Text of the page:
Pop Culture Princess

Pop Culture Princess
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Friday, July 14, 2017

Tim Hanley is your purr-fect guide to The Many Lives of Catwoman

Comic book based heroines do have a rough road to travel down as they have to fight more than just the usual batch of bad guys. Part of their daily dose of obstacles are sexism, exploitation and badly written live action roles from Hollywood.

However, those foils can be overcome via time and persistence but what if your leading lady happens to be a villianess or more of an anti-heroine? The game is set up a bit differently there yet not impossible to play to win. In Tim Hanley's latest comic book character history, The Many Lives of Catwoman, he details the numerous twists and turns that this "felonious feline" has taken over the years.

The character was introduced into the Batman comics in 1940 and she quickly become one of the most popular enemies of the Caped Crusader, particularly due to the flirtatious cat and mouse games they played with one another.

Known by numerous aliases, her most persistent name was Selina Kyle and her M.O. was that of a jewel thief who had a fierce fondness for cat related items as well. While her outfits and various methods of crime changed over the years, Selina's teasing relationship with Batman pretty much stayed the same:

Unfortunately during the comic book censorship craze of the 1950s, Catwoman was kept out of the Batman series for about thirteen years due to concerns over her image. Oddly enough, she paid more of a penalty for such fear-mongering than many of the male characters under scrutiny at the time.

Thankfully, the campy Batman TV show in the sixties brought her back from pop culture exile. Once again, Selina became the bad girl belle of the Batman ball due in part to actress Julie Newmar's sexy sass in her depiction of the "Princess of Plunder."

While Lee Meriweather(who played Catwoman in the TV movie version) and Eartha Kitt in particular, gave the role their own special nuance, Julie Newmar is still considered to be the quintessential version of this frisky frenemy:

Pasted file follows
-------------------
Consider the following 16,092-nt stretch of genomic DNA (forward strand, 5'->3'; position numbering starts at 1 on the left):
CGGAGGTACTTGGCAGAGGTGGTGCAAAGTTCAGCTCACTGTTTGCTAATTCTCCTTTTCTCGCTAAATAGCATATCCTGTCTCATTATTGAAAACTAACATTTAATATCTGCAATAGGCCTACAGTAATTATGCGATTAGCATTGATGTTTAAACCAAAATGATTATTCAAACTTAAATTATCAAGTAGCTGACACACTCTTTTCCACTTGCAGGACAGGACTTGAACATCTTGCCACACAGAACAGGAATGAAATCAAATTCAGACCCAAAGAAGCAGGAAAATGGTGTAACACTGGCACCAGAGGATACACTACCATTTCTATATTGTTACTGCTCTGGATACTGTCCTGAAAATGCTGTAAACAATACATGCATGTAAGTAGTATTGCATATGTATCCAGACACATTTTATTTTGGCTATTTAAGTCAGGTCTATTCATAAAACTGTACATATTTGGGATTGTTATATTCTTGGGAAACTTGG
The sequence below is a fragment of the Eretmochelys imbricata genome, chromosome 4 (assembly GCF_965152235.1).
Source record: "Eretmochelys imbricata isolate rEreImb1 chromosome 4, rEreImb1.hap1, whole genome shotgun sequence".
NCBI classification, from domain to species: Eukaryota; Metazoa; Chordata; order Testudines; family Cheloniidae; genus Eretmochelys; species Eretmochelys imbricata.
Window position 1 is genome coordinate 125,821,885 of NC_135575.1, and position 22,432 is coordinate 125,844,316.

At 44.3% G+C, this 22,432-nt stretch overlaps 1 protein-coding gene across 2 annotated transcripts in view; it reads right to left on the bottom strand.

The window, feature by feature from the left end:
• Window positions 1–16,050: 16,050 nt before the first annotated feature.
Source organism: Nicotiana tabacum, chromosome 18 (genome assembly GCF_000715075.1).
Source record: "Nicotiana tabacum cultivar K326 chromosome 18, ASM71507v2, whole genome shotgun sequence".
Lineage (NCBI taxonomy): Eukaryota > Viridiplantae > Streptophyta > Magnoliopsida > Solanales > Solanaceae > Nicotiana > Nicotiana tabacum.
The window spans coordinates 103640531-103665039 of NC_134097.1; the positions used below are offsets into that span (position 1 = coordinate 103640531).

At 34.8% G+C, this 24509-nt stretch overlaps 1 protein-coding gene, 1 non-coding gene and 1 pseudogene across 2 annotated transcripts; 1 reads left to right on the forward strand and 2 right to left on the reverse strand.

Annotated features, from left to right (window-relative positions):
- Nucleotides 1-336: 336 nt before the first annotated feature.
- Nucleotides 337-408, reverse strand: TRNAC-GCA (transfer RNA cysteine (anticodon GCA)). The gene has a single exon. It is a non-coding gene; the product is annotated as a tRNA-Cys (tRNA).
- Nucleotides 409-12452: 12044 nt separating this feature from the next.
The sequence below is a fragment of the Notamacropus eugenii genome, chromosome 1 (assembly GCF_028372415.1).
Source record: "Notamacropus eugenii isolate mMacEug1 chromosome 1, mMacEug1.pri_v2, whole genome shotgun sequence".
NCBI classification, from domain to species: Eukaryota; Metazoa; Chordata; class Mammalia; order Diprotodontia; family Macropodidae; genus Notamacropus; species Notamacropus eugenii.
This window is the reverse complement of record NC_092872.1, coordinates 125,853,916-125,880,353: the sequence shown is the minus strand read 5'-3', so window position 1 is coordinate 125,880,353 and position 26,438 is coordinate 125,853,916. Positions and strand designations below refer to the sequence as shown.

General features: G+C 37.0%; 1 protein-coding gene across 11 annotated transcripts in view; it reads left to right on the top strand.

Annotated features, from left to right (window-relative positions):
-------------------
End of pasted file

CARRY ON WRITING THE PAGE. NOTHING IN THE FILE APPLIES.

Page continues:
Catwoman also came back to the comic books, even having her own separate story line in a series of her own by the seventies and 1980s. Yet, she also was showcased as less of a thief and more of a former "working girl" turned street vigilante.

The character was redefined once again by a live action version, this time in the now iconic Batman Returns in 1992. Hanley devotes a full chapter to this film, complete with behind the scenes info and makes a very credible argument for the notion that Catwoman was the only major character who completed a full emotional arch and achieved success in her goals, unlike her distracted male counterparts:

A full chapter is also given to the infamous flop that was the Catwoman movie in 2004. Starring Oscar winner Halle Berry and credited with several writers, the film was universally panned by audiences and critics alike as well as a highlight of the Golden Raspberry awards.

Hanley goes over the twenty year development that lead to this cinematic catastrophe, with scripts that bordered on ludicrous to begin with(an early one had Catwoman sent to a town called Oasisburg with amnesia to fight a cult of superheroes lead by Captain God) to producers who insisted that Catwoman had magical powers(she doesn't).

Hanley states the case that this film was a wasted opportunity and an easy excuse for Hollywood executives to not greenlight any female driven superhero movies for far too long. Hopefully, that all will change with the success of the Wonder Woman movie, giving Catwoman a chance to climb out of the kitty litter penalty box on that account:

 In addition to other live action takes on the character, such as Anne Hathaway in The Dark Knight Rises and a young Selina Kyle on the TV series Gotham, the book also showcases the animated versions of Catwoman, both for the small screen and video games.

The comic book/graphic novel incarnations of Catwoman are prominently featured as well, including an arch that made Selina the head of a mobster family in order to clean up some sins of the past. It's interesting to see the influences that various artists and writers have had over the character, which Hanley chronicles in engaging fashion.

As someone who has read Tim Hanley's previous works about Wonder Woman and Lois Lane, I was more than eager to snatch this comic book catnip up and happy to report that it is a fine read indeed. Much like his other books, Hanley gives the reader a fully formed look at the character and her pop culture fortunes over the years, adding new insights into the material and shining a spotlight on certain myths that don't hold up in full focus.

The Many Lives of Catwoman is an excellent portrait of one of the most celebrated and debated pop culture creations of our time and yes, a purr-fect way to look beyond the cat suit and into the heart of such an independent subversive spirit:

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